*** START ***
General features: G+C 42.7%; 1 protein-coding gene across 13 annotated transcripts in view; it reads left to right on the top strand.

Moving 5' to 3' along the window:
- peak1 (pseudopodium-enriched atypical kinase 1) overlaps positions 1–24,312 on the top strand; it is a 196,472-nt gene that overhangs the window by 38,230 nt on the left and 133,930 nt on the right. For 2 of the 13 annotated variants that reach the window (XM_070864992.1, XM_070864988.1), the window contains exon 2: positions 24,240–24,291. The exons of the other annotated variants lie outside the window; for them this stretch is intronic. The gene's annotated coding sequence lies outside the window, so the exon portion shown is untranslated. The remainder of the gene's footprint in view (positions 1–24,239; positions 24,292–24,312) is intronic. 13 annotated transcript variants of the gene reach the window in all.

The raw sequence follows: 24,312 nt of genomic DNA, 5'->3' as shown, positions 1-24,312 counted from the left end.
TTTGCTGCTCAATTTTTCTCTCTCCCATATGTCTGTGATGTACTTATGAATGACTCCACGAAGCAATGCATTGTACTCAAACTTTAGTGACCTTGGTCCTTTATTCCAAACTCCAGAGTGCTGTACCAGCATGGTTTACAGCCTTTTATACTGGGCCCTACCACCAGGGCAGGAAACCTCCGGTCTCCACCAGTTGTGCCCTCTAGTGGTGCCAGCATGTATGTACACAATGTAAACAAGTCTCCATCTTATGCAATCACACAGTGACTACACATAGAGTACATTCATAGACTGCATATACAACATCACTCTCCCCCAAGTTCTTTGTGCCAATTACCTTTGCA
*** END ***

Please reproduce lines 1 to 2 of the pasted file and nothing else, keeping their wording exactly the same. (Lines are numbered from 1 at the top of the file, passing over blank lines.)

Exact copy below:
General features: G+C 42.7%; 1 protein-coding gene across 13 annotated transcripts in view; it reads left to right on the top strand.

Moving 5' to 3' along the window: